A 40-year-old obese man presents with intense pain in his left first metatarsophalangeal (MTP) joint for the past few hours. He has no history of trauma, fever, sweats, chills, and no previous similar episode. He has no history of renal disease or diabetes though he has been told he is “prediabetic.” He does not recall any recent skin infections and no family member has had any reported staphylococcal infection. On examination he has a swollen, red, warm, tender first MTP joint on the left. Uric acid level is 9 mg/dL; serum creatinine is normal.
What is the best treatment approach for this patient?
This patient is experiencing his first episode of acute gout. The first MTP joint is the most commonly affected and 80% of acute gout attacks will be monoarticular. Predisposing conditions include trauma, surgery, starvation, high intake of beer and hard liquor (not wine), or diets high in meat and seafood. Certain medications also increase the chances of acute gout including thiazide and loop diuretics and even the initiation of uric acid lowering drugs such as allopurinol and uricosuric agents. Appropriate initial treatment must be tailored to the patient and their comorbidities. The patient in this question has no contraindication, so an NSAID (indomethacin) can be used and is likely to be highly effective. Other acceptable alternatives would have been to start colchicine immediately or oral prednisone in relativelyhigh doses. Since this patient is “prediabetic,” steroids are likely to push him into overt hyperglycemia and hence would not be the first choice. Allopurinol should not be started until the acute attack has been controlled by one of the mentioned methods. All agents that lower uric acid levels (either allopurinol or uricosuric agents) can cause worsening of joint pain, probably by mobilizing uric acid microcrystals previously deposited in the synovial membrane. While narcotics may lessen the pain, they are less effective than anti-inflammatories. Referring the patient to a rheumatologist is unnecessary and would leave the patient in pain and suffering in the meantime.
A 38-year-old obese woman with history of chronic venous insufficiency and peripheral edema was admitted to the hospital the previous night for cellulitis involving both lower legs. She has had recurrent such episodes, treated successfully in the past with various antibiotics, including cefazolin, nafcillin, ampicillin/sulbactam, and levofloxacin. Intravenous levofloxacin was again chosen due to the perceived ease in transitioning to a once-daily oral outpatient dose. Normal saline at 50 mL/h is administered. Past history is otherwise significant only for hypertension, which is being treated at home with HCTZ 25 mg, lisinopril 40 mg, and atenolol 100 mg, all once each morning. Admission BP was 144/92 and the orders were written to continue each of these antihypertensives at one tablet po daily. The only other in-hospital medication is daily prophylactic enoxaparin. As you round at 6 PM on the day following admission, the nurse contacts you emergently stating that she has just finished giving evening medicines and the patient’s BP is unexpectedly 90/50. Pulse rate is 92. There is no chest pain, dyspnea, or tachypnea.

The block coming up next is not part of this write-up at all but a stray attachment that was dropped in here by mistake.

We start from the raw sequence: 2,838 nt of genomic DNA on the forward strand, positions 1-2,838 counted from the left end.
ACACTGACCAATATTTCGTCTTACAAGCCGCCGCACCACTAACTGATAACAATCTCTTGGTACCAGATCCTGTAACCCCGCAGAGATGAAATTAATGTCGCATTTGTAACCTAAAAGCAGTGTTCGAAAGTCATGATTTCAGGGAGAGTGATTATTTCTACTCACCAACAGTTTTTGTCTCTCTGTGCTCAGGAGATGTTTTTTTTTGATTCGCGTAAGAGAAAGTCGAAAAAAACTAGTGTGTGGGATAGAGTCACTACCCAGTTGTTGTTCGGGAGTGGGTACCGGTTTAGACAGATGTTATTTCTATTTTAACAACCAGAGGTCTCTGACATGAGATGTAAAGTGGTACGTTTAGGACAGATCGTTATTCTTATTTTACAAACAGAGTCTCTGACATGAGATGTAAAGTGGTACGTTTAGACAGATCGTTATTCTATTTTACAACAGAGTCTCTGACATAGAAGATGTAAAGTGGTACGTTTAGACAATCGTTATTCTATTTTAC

What is most likely cause of her hypertension?
The concept being advanced here is medication error. A new emphasis is being placed on reducing all medical errors, including those related to misreading of handwriting, which includes avoidance of certain abbreviations and use of an electronic medical record. In this case the pharmacist and/or nurse mistook the medication orders of one tablet po qd (orally once a day) for one tablet po qid (orally four times a day), such that the patient had received three doses of each antihypertensive by 6 PM. Other abbreviations to avoid include q.hs (write “at bedtime” instead), QOD (write “every other day”), U (write “unit”), and MS (write “morphine sulfate”). There is no particular clue to the other listed answers. For example, an allergic reaction would seem unlikely with medications previously well tolerated and in the absence of urticaria or angioedema. There are no symptoms or signs of acute pulmonary embolism, and a prophylactic anticoagulant is in use. Hypovolemia would be unlikely to develop after admission in a patient receiving IV fluids. Vasovagal reaction would be associated with bradycardia.
A 44-year-old Hispanic woman comes to clinic for a general checkup due to concern about a family history of diabetes and high blood pressure. Her height is 62 in, weight 50 kg (110 lb), waist circumference 33 in (85 cm), and blood pressure 138/88. Laboratory evaluation reveals fasting glucose of 120 mg/dL. Lipid profile shows total cholesterol 240 mg/dL, HDL 38 mg/dL, and triglycerides 420 mg/dL; LDL cannot be calculated. She does not smoke, use alcohol, or take any medications.
Which of the following is correct regarding the identification of the metabolic syndrome in this patient?
(NCEP, http://www.nhlbi.nih.gov/guidelines/cholesterol.) The metabolic syndrome represents a cluster of metabolic risk factors for coronary heart disease that are closely linked to insulin resistance. The syndrome can be identified when any three of the following five items are present: abdominal obesity (waist circumference in women > 88 cm [> 35 in] or in men > 102 cm [40 in]), hypertriglyceridemia (> 150 mg/dL), low HDL (< 50 mg/dL in women or < 40 in men), blood pressure greater than or equal to 130/85, and fasting glucose > 110 mg/dL. In this case, four risk factors are present, all except abdominal obesity. In addition, hyperinsulinemia decreases the renal excretion of uric acid, resulting in hyperuricemia, although this finding is not part of the metabolic syndrome definition. Persons with metabolic syndrome are at risk for developing diabetes as well as coronary artery disease.
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